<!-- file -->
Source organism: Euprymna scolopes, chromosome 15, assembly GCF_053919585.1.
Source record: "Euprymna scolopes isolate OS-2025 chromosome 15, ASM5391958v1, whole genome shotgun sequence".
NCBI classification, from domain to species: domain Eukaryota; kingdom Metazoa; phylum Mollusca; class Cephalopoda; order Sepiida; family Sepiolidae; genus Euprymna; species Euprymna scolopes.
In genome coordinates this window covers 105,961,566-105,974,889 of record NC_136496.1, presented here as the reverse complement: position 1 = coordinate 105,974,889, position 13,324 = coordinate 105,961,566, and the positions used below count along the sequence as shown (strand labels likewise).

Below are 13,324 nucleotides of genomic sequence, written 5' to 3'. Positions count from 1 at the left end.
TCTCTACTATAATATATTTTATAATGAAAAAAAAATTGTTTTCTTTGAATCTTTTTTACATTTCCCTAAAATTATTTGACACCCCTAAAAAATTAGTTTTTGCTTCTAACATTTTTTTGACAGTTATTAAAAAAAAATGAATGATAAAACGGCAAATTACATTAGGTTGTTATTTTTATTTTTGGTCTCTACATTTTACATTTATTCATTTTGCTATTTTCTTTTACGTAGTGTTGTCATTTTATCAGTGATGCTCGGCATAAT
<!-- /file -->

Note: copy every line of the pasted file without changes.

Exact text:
Source organism: Euprymna scolopes, chromosome 15, assembly GCF_053919585.1.
Source record: "Euprymna scolopes isolate OS-2025 chromosome 15, ASM5391958v1, whole genome shotgun sequence".
NCBI classification, from domain to species: domain Eukaryota; kingdom Metazoa; phylum Mollusca; class Cephalopoda; order Sepiida; family Sepiolidae; genus Euprymna; species Euprymna scolopes.
In genome coordinates this window covers 105,961,566-105,974,889 of record NC_136496.1, presented here as the reverse complement: position 1 = coordinate 105,974,889, position 13,324 = coordinate 105,961,566, and the positions used below count along the sequence as shown (strand labels likewise).

Below are 13,324 nucleotides of genomic sequence, written 5' to 3'. Positions count from 1 at the left end.
TCTCTACTATAATATATTTTATAATGAAAAAAAAATTGTTTTCTTTGAATCTTTTTTACATTTCCCTAAAATTATTTGACACCCCTAAAAAATTAGTTTTTGCTTCTAACATTTTTTTGACAGTTATTAAAAAAAAATGAATGATAAAACGGCAAATTACATTAGGTTGTTATTTTTATTTTTGGTCTCTACATTTTACATTTATTCATTTTGCTATTTTCTTTTACGTAGTGTTGTCATTTTATCAGTGATGCTCGGCATAAT